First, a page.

Saturday, July 7, 2012
Man On The Brink
New wave director Alex Cheung's second feature after his excellent debut Cops and Robbers, 1981's Man On The Brink further examines the inherent links between cop and criminal, taking it a stage further this time as the the two become entwined as one.
The film stars Eddie Chan as Ah Chiu, a cop given a special assignment to infiltrate a triad gang, to get to know the inner workings of the gang, and to become one of them in order to take them down from the inside. Initially enjoying the job, Ah Chiu soon realises the lifestyle is taking it's toll, not only on his own life but the lives of those close to him. With only fellow undercover cop Ah Tai (Kam Hing Yin) to confide in, the pressure mounts on Chiu to unbearable levels, as he teeters, well on the brink of course!
Cheung's film is much more of a serious, gritty drama examining the psychological effects of the undercover's life rather than the expected action flick. Man On the Brink does deliver short bursts of violent action, which serve to enhance the the pressure cooker atmosphere, rather than them feeling like they are there for the sake of it. These sequences are suitably chaotic and desperate, giving them a distinctly realistic feel. One of, if not the earliest example of the undercover film in Hong Kong cinema and as such, not only is Cheung's film superb in it's own right, but highly influential in this popular sub-genre of the crime film.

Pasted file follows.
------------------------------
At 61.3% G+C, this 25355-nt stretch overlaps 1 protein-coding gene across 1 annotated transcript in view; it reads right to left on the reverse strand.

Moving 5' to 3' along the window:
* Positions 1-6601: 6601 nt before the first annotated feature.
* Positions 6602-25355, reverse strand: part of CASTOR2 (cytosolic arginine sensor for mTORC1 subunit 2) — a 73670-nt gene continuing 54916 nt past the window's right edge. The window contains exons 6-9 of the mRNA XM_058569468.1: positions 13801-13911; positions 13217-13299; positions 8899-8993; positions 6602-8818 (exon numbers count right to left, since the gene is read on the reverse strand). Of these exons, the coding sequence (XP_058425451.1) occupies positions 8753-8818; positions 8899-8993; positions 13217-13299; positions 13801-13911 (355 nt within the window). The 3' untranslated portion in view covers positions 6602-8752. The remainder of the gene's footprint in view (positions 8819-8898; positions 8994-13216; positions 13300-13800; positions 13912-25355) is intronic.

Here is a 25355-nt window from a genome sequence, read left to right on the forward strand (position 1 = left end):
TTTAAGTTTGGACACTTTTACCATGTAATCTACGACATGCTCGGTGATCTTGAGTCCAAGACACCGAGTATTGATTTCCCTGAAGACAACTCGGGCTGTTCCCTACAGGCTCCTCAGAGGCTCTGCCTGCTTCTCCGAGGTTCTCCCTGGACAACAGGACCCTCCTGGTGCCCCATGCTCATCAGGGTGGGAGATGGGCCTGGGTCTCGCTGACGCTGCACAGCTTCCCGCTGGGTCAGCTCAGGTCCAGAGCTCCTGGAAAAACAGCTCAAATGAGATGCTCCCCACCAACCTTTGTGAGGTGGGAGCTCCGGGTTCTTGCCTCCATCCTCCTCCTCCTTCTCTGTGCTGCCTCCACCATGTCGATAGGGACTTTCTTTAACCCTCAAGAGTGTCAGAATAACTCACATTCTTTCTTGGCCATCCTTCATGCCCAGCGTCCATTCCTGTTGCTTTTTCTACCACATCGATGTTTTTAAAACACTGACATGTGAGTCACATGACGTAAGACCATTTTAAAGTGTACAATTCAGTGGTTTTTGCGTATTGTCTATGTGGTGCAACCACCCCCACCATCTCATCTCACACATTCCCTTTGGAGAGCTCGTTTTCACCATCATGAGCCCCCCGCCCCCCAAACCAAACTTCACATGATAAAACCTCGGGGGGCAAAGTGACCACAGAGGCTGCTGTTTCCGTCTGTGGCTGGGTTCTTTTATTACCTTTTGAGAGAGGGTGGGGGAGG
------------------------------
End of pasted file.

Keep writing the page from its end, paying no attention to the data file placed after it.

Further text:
In addition to directing, Alex Cheung also wrote and shot the film, and it was clearly a labour of love for him and aside from a couple of moments of unnecessary humour, he does an excellent job across all disciplines, even managing to fit in a little biting social commentary. For a 1981 film, it holds up remarkably well with only a heavy handed music montage dating the film, otherwise it still feels fresh, and considering the number of imitators the film inspired this is truly remarkable.
In a movie full of strengths, Eddie Chan's performance is one of it's greatest and he's never anything less than believable, giving the film a solid emotional core and making you completely empathise with him as he buckles under the intense strain of the situations he finds himself in. The sense of dread is palpable as Cheung expertly ratchets up the nerve shredding tension as the story moves towards it's conclusion.
Unfortunately Man On The Brink is another classic Hong Kong film unavailable on dvd, and as a result difficult to see, I would urge you to track it down however you can, trust me it's worth it!